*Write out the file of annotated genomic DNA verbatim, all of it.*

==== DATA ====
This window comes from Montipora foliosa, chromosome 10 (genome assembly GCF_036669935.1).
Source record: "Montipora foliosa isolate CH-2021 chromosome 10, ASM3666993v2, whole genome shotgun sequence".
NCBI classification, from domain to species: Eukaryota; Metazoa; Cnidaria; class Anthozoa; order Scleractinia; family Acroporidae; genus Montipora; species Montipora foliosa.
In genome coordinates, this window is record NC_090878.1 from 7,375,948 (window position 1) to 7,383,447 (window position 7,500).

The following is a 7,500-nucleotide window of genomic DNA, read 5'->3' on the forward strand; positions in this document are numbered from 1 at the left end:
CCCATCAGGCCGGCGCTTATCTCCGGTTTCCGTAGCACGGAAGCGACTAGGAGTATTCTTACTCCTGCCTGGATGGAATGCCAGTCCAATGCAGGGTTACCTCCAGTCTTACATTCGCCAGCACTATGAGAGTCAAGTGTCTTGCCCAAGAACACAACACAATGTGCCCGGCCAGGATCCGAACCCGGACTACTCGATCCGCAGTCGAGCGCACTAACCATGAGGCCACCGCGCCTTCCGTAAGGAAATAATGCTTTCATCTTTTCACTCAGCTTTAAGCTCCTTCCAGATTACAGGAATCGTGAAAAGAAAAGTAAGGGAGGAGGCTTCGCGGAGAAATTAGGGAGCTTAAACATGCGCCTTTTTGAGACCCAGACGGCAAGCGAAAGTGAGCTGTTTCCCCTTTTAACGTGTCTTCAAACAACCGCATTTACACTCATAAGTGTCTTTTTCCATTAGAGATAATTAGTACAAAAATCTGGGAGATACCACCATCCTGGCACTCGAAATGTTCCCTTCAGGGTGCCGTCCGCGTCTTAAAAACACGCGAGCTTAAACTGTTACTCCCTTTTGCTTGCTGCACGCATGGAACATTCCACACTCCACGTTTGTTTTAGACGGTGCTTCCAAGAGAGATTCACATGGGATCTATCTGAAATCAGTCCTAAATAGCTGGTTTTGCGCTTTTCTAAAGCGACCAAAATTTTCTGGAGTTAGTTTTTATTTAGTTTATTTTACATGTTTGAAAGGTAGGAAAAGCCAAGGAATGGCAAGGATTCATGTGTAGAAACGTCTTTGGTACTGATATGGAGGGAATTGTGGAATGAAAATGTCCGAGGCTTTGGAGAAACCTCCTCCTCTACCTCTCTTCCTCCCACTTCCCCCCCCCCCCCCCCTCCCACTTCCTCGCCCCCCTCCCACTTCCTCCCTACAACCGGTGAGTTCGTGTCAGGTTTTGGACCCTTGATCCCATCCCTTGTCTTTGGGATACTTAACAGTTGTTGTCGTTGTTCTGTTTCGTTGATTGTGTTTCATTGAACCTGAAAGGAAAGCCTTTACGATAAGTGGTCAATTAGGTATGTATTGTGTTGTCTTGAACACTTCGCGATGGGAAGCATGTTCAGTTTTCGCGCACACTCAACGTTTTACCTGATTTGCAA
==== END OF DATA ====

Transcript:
This window comes from Montipora foliosa, chromosome 10 (genome assembly GCF_036669935.1).
Source record: "Montipora foliosa isolate CH-2021 chromosome 10, ASM3666993v2, whole genome shotgun sequence".
NCBI classification, from domain to species: Eukaryota; Metazoa; Cnidaria; class Anthozoa; order Scleractinia; family Acroporidae; genus Montipora; species Montipora foliosa.
In genome coordinates, this window is record NC_090878.1 from 7,375,948 (window position 1) to 7,383,447 (window position 7,500).

The following is a 7,500-nucleotide window of genomic DNA, read 5'->3' on the forward strand; positions in this document are numbered from 1 at the left end:
CCCATCAGGCCGGCGCTTATCTCCGGTTTCCGTAGCACGGAAGCGACTAGGAGTATTCTTACTCCTGCCTGGATGGAATGCCAGTCCAATGCAGGGTTACCTCCAGTCTTACATTCGCCAGCACTATGAGAGTCAAGTGTCTTGCCCAAGAACACAACACAATGTGCCCGGCCAGGATCCGAACCCGGACTACTCGATCCGCAGTCGAGCGCACTAACCATGAGGCCACCGCGCCTTCCGTAAGGAAATAATGCTTTCATCTTTTCACTCAGCTTTAAGCTCCTTCCAGATTACAGGAATCGTGAAAAGAAAAGTAAGGGAGGAGGCTTCGCGGAGAAATTAGGGAGCTTAAACATGCGCCTTTTTGAGACCCAGACGGCAAGCGAAAGTGAGCTGTTTCCCCTTTTAACGTGTCTTCAAACAACCGCATTTACACTCATAAGTGTCTTTTTCCATTAGAGATAATTAGTACAAAAATCTGGGAGATACCACCATCCTGGCACTCGAAATGTTCCCTTCAGGGTGCCGTCCGCGTCTTAAAAACACGCGAGCTTAAACTGTTACTCCCTTTTGCTTGCTGCACGCATGGAACATTCCACACTCCACGTTTGTTTTAGACGGTGCTTCCAAGAGAGATTCACATGGGATCTATCTGAAATCAGTCCTAAATAGCTGGTTTTGCGCTTTTCTAAAGCGACCAAAATTTTCTGGAGTTAGTTTTTATTTAGTTTATTTTACATGTTTGAAAGGTAGGAAAAGCCAAGGAATGGCAAGGATTCATGTGTAGAAACGTCTTTGGTACTGATATGGAGGGAATTGTGGAATGAAAATGTCCGAGGCTTTGGAGAAACCTCCTCCTCTACCTCTCTTCCTCCCACTTCCCCCCCCCCCCCCCCTCCCACTTCCTCGCCCCCCTCCCACTTCCTCCCTACAACCGGTGAGTTCGTGTCAGGTTTTGGACCCTTGATCCCATCCCTTGTCTTTGGGATACTTAACAGTTGTTGTCGTTGTTCTGTTTCGTTGATTGTGTTTCATTGAACCTGAAAGGAAAGCCTTTACGATAAGTGGTCAATTAGGTATGTATTGTGTTGTCTTGAACACTTCGCGATGGGAAGCATGTTCAGTTTTCGCGCACACTCAACGTTTTACCTGATTTGCAA